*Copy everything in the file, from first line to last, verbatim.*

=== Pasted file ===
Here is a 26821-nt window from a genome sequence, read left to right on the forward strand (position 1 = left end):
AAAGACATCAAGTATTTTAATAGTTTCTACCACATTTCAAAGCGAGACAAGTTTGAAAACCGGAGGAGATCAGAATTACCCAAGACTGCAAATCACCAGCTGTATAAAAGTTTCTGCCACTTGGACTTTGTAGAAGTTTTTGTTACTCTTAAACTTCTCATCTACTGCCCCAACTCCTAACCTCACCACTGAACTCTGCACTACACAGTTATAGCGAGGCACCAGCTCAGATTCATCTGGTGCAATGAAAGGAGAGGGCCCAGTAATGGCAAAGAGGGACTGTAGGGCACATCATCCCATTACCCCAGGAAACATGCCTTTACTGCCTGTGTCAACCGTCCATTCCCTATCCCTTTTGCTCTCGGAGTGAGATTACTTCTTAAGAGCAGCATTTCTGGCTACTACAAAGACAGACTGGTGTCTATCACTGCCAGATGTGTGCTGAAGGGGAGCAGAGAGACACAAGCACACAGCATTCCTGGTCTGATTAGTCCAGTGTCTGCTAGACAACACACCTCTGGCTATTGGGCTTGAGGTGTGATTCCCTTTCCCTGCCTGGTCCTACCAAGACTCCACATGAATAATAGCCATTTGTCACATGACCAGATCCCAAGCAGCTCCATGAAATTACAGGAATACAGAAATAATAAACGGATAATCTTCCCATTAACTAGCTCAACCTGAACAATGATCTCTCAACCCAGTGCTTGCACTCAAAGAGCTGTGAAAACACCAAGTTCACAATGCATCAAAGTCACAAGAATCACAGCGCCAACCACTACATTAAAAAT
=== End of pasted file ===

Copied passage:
Here is a 26821-nt window from a genome sequence, read left to right on the forward strand (position 1 = left end):
AAAGACATCAAGTATTTTAATAGTTTCTACCACATTTCAAAGCGAGACAAGTTTGAAAACCGGAGGAGATCAGAATTACCCAAGACTGCAAATCACCAGCTGTATAAAAGTTTCTGCCACTTGGACTTTGTAGAAGTTTTTGTTACTCTTAAACTTCTCATCTACTGCCCCAACTCCTAACCTCACCACTGAACTCTGCACTACACAGTTATAGCGAGGCACCAGCTCAGATTCATCTGGTGCAATGAAAGGAGAGGGCCCAGTAATGGCAAAGAGGGACTGTAGGGCACATCATCCCATTACCCCAGGAAACATGCCTTTACTGCCTGTGTCAACCGTCCATTCCCTATCCCTTTTGCTCTCGGAGTGAGATTACTTCTTAAGAGCAGCATTTCTGGCTACTACAAAGACAGACTGGTGTCTATCACTGCCAGATGTGTGCTGAAGGGGAGCAGAGAGACACAAGCACACAGCATTCCTGGTCTGATTAGTCCAGTGTCTGCTAGACAACACACCTCTGGCTATTGGGCTTGAGGTGTGATTCCCTTTCCCTGCCTGGTCCTACCAAGACTCCACATGAATAATAGCCATTTGTCACATGACCAGATCCCAAGCAGCTCCATGAAATTACAGGAATACAGAAATAATAAACGGATAATCTTCCCATTAACTAGCTCAACCTGAACAATGATCTCTCAACCCAGTGCTTGCACTCAAAGAGCTGTGAAAACACCAAGTTCACAATGCATCAAAGTCACAAGAATCACAGCGCCAACCACTACATTAAAAAT